Being able to make the most of the warmer weather for any length of time can be a real joy. Unfortunately, pets can be at increased risk of injury and illness during the summer months.
We asked one of our Registered Veterinary Nurses, Kelly, for advice and first aid tips for some of the most common summertime pet emergencies.
Heat stroke results from a sudden rise in body temperature (hyperthermia) when an animal is no longer able to self-regulate their temperature. More commonly seen in dogs, obese pets and brachycephalic (flat-faced) breeds are most frequently affected.
As heat stroke can be fatal, it’s important to recognise the early signs in order to seek medical help as soon as possible.
Signs of heat stroke can include:
- Increased temperature (feeling hot to touch)
- Rapid, heavy panting
- Weakness or collapse
- Dark (red or purple) gums and tongue
- Vomiting and/or diarrhoea
- Other symptoms to look out for include: restlessness or distress (such as barking or whining), excessive thirst, racing heart, glassy eyes, seizure or unconsciousness.
If you suspect that your pet is suffering from heat stroke, you should immediately move them to a cool, shaded area and contact your vet urgently.
You will likely be advised to cool your dog’s head and body by wetting with tepid water, and to continue this on the journey to the vets. Be careful not to use, or immerse the dog in, very cold water as this can lead to their body temperature decreasing too rapidly, which could be equally harmful. You can also offer them a small amount of cool water to drink, but do not allow them to gulp down excessive amounts as this could cause vomiting and further dehydration.
As always, prevention is better than cure, so make sure your pets always have a cool, shaded area to retreat to and access to fresh drinking water. For dogs, try to restrict exercise on hot days, and go for a walk in the early morning or evening when it is cooler. It is also advisable to avoid long car journeys if possible and, of course, never leave a dog in a parked car.
Most insect bites cause only minor irritation and can be treated at home. Apply an ice pack (wrapped in a clean towel) or a cold damp towel to the area to reduce pain and swelling. Monitor your pet for signs of an allergic reaction (swelling to the face, difficulty breathing, sickness, disorientation or collapse) and contact your vet if necessary for advice and any treatment.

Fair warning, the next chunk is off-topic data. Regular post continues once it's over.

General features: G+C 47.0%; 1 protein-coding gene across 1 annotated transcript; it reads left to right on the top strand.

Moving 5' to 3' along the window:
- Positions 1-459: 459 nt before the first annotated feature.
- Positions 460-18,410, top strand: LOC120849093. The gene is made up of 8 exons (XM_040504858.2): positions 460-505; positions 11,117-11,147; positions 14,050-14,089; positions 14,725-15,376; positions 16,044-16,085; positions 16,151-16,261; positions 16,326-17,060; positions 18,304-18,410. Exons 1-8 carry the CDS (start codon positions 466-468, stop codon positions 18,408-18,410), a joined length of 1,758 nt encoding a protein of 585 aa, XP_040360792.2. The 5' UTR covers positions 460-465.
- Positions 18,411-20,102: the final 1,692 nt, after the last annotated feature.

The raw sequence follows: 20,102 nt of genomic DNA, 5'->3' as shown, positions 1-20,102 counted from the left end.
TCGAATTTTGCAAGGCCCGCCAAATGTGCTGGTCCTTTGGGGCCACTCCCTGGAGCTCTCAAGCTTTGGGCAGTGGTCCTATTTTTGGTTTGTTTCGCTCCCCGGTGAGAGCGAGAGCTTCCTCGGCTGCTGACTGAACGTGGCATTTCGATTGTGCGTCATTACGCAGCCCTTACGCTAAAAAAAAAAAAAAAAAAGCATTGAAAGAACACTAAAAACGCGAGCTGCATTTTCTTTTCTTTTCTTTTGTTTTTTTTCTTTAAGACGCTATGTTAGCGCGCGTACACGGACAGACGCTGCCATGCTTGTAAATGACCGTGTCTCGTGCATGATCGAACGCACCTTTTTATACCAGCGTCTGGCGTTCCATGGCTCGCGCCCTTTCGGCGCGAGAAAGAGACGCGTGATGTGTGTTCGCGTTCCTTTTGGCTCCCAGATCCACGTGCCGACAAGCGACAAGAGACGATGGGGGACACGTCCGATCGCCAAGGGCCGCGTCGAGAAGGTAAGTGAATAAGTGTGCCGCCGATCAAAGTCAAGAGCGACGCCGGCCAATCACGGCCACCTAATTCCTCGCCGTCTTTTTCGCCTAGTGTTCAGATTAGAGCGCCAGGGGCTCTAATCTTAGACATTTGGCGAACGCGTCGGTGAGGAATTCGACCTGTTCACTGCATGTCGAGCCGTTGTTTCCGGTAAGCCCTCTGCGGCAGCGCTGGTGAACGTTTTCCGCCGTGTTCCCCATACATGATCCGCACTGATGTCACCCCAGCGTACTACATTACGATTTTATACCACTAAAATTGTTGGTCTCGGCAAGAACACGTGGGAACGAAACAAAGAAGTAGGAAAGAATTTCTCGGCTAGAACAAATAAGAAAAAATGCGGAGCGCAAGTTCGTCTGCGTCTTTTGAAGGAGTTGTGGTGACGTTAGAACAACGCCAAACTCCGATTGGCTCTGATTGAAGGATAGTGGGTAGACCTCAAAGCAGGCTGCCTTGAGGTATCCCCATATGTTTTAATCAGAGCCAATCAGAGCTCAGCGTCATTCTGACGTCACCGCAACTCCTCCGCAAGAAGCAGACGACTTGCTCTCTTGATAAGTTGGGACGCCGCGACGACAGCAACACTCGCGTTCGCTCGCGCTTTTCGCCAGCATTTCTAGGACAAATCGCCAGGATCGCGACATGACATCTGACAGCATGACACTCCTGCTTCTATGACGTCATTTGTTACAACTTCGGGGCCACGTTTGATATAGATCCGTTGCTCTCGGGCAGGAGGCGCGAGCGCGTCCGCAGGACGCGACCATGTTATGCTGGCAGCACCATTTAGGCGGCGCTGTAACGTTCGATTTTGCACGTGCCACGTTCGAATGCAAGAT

Wasp and bee stings
Cats and dogs sometimes see wasps and bees as furry little playthings, but their curiosity carries the risk of them being stung! For bee stings, remove the stinger (wasps do not leave a stinger behind) by scraping a credit card or similar over the affected area. Don’t use tweezers as this can result in more venom being released into the body.
Bathe the area to neutralise the sting. For bee stings, use bicarbonate of soda mixed with a small amount of water, and for wasp stings, use vinegar and apply with a cotton wool ball. You can also apply an ice pack (wrapped in a clean towel) or a cold damp towel to the affected area for around 10 minutes to help reduce pain and swelling.
Contact your vet if your pet has been stung in the mouth or throat, has been stung multiple times or is showing signs of a severe allergic reaction. Keep an eye on your pet for at least 24 hours as the reaction can sometimes be delayed.
Never give your pet antihistamines, unless directed to do so by your vet.
Sunburn and paw burns
We are all aware of the perils of summer sun, so look out for your pets when the heat ramps up! Prevention of sunburn is much better than treatment, so protect your pet by ensuring that they have a shaded area to go to. For those with short hair, white hair or pink ears, you can also apply pet-specific sun cream* when they venture outside. If your pet does burn, you can apply a cool compress, such as a cold flannel, to soothe the area.
*Beware of using human sun creams as some include ingredients such as salicylates, zinc oxide and propylene glycol which are toxic to pets. Paw burns are painful and dogs are particularly at risk when walked along hot pavements or on sand.
Again, prevention is the best policy. A good way to check whether a pavement is too hot for your dog is to place the back of your hand on the ground for 5 seconds – if it is too hot for you, it is too hot for your pet! It is advisable to walk dogs early in the morning or later in the evening when it is cooler, or walk on grass instead.
For light burns, use cold compresses or cool running water to cool the burn; however, severe burns to paw pads are likely to require veterinary attention, so contact your vet as soon as possible.